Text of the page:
This causes susceptible skin to become red, itchy and uncomfortable. 

Ms Marzaioli initially tried to treat her symptoms with antihistamines and moisturising creams, however, they made little difference.

Five days after her discomfort started, Ms Marzaioli – who speaks fluent Italian – visited a local pharmacy and asked for hydrocortisone cream.

Her symptoms cleared up at first before returning with a vengeance once she was back in the UK.

‘I went to the doctor and that triggered a cycle of being prescribed steroid creams, them eventually stopping working, then going back to get higher dosage ones,’ Ms Marzaioli said.

‘My skin was getting worse and worse. Dry, red patches spread all down my back, chest and neck. My entire top half, aside from my hands, was covered.

‘At my worst, I would regularly wake with my eyes swollen shut and blood all over my sheets from scratching during the night.

‘Red patches spread everywhere, and I was incredibly hot and itchy. You could have fried an egg on my neck.

‘I slept with cotton gloves on and wore compression bandages to try and stop me from itching. I couldn’t even be cuddled because my skin was so sore.’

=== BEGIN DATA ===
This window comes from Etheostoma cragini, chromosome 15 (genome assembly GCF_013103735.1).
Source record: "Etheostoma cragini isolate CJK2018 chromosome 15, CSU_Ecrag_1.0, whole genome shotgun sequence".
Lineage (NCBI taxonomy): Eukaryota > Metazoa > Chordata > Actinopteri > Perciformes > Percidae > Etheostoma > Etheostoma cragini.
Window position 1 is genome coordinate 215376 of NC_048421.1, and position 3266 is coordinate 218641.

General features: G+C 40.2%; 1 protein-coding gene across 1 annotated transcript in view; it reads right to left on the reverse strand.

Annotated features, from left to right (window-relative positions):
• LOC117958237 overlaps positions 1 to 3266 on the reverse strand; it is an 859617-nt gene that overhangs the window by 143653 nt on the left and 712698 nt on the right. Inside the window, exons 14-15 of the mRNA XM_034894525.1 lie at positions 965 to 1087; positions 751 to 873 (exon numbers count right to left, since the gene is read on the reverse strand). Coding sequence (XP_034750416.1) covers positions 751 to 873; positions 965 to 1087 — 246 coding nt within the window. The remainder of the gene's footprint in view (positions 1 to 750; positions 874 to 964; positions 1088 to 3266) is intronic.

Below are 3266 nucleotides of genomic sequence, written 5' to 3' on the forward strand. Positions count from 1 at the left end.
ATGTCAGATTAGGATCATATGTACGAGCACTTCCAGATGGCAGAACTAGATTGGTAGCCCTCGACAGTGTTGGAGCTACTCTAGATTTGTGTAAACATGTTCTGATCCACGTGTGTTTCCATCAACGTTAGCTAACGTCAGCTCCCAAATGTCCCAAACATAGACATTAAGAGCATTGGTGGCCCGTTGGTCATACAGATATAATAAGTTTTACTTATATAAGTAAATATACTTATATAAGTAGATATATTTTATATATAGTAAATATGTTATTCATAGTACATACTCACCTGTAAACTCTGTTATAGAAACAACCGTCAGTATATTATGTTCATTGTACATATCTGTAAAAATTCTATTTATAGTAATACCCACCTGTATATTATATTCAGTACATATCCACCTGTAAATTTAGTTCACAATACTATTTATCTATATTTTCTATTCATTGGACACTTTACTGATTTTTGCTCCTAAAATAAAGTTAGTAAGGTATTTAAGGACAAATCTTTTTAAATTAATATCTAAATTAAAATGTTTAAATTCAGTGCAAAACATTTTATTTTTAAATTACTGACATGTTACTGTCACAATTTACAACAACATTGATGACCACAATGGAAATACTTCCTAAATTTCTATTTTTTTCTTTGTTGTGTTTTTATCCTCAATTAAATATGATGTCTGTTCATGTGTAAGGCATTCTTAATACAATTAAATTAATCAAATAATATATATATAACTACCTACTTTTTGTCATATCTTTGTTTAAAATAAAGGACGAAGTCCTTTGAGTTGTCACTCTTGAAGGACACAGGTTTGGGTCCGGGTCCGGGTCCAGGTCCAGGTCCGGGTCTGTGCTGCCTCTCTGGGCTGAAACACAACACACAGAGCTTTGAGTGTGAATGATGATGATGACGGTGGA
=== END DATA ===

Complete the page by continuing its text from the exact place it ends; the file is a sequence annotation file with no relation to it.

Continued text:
The ordeal also stopped Ms Marzaioli enjoying the hobby she loved.

‘I had been playing the violin in a few different bands, but once it started I found I’d get so hot and sweaty on stage that it prompted uncontrollable itching attacks,’ she said.

‘I’d often have to go straight home and dunk myself into a cold bath, and even had to quit one of the bands, which was devastating.’

Pictured left in December 2015, Ms Marzaioli would wake with swollen eyes and sometimes even blood on her sheets from scratching in the night. Pictured right before the ordeal, Ms Marzaioli had occasional bouts of eczema, however, they were always very manageable

Unable to take the discomfort of her withdrawal symptoms any longer, Ms Marzaioli shaved her head to try and get some relief from the burning sensation on her scalp 

Around six months after her severe flare-ups began, Ms Marzaioli turned to the internet for advice.

She came across The International Topical Steroid Addiction Network and was shocked to discover people all over the world had suffered adverse reactions to steroid creams.

‘I mentioned topical steroid addiction to doctors, but they didn’t think it was likely, even though my experience was mirroring hundreds of other peoples’,’ Ms Marzaioli said.